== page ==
When FCC Chairman Tom Wheeler signaled his plans to introduce a new set of rules that fell far short of real net neutrality, he may not have anticipated the reaction that was to come.
Since then the internet has erupted in widespread and passionate public outcry, generating tens of thousands of emails & phone calls. Protestors have encamped in front of the FCC building for six days straight. Musicians, actors, comedians and other creative professionals are raising their voices. The independent label community (represented by the American Association of Independent Music) has once again come out swinging in favor of protecting the online playing field, joining a broad array of activists, organizations and companies.
All this action hasn’t gone unnoticed. In response to the furor, Commissioners Jessica Rosenworcel and Ajit Pai have called for the May 15 vote to be delayed. Meanwhile, commissioner Mingon Clyburn has reiterated her preference for real net neutrality, not the shoddy substitute that would allow ISPs to create fast and slow lanes.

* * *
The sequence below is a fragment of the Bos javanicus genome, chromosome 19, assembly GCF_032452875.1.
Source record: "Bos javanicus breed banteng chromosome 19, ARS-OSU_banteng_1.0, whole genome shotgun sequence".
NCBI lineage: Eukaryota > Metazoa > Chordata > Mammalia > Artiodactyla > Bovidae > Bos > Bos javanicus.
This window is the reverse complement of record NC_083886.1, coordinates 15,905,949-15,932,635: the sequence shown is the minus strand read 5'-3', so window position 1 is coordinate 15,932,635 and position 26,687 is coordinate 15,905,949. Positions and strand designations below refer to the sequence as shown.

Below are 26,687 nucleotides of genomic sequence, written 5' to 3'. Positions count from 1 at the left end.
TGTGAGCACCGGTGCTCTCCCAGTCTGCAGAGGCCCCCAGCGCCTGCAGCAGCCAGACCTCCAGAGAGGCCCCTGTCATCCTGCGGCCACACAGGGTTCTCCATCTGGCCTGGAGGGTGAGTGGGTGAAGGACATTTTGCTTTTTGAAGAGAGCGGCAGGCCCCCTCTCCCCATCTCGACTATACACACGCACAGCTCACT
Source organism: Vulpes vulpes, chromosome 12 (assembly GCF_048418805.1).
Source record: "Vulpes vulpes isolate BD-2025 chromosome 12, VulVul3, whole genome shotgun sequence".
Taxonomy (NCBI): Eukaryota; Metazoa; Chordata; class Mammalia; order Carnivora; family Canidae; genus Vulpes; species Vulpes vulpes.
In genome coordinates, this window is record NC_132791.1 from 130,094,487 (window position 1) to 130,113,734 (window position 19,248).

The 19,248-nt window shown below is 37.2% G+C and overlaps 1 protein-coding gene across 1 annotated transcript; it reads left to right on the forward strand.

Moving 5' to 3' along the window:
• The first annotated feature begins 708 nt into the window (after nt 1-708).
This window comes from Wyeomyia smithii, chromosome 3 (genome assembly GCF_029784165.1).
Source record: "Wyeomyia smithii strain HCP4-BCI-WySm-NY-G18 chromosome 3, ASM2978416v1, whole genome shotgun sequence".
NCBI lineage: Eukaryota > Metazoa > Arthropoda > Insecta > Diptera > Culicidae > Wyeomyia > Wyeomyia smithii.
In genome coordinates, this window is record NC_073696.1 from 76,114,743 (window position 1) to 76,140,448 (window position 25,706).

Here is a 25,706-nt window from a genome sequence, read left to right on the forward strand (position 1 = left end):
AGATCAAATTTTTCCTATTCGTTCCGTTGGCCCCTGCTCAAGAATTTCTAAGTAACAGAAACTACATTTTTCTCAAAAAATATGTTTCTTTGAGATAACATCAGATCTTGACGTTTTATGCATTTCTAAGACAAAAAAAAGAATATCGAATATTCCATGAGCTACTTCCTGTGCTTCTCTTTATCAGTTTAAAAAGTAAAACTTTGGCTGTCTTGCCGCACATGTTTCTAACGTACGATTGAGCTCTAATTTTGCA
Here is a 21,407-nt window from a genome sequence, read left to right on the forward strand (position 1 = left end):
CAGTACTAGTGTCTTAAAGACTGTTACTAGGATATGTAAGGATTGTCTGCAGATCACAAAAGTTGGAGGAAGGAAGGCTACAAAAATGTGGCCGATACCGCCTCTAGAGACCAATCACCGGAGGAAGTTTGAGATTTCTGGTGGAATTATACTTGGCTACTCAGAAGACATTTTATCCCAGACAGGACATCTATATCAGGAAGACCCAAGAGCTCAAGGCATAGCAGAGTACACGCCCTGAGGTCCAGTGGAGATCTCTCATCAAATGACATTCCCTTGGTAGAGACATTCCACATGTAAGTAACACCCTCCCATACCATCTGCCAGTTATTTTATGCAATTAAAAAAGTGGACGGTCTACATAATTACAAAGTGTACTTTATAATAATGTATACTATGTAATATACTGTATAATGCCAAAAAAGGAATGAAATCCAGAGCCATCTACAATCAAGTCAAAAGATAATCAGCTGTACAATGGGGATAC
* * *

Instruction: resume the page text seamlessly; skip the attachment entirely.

Wheeler has thus far resisted calls to delay the vote, which is still scheduled for Thursday morning, but rather has announced revisions to his draft, which he hopes will satisfy critics. But even with these revisions, Wheeler’s proposal is still fundamentally flawed.
For net neutrality proponents, it’s important to understand that the task ahead, isn’t just to stop a bad new order, but to get a good new order implemented that can replace the rules thrown out by a federal appeals court in January. That court ruled that if the FCC wanted to enforce net neutrality, it would have to use a different legal rationale. The simple solution is for the FCC to reclassify broadband providers as “common carriers”, thus providing the authority to prevent ISPs from picking winners and losers.
Wheeler’s latest draft promises more scrutiny for deals that broadband providers could strike. But that scrutiny won’t amount to much if enforcement efforts won’t hold up in court. Wheeler’s still thinking about using Section 706 of the Telecom Act which would leave far too much room for gatekeeping deals that privilege some content providers over others.
And while it’s encouraging that Wheeler’s starting to ask some better questions about whether reclassification should be considered, it’s no time to take the pressure off.
Let’s be clear: Net Neutrality is not dead yet. But it’s up to all of us to keep it alive.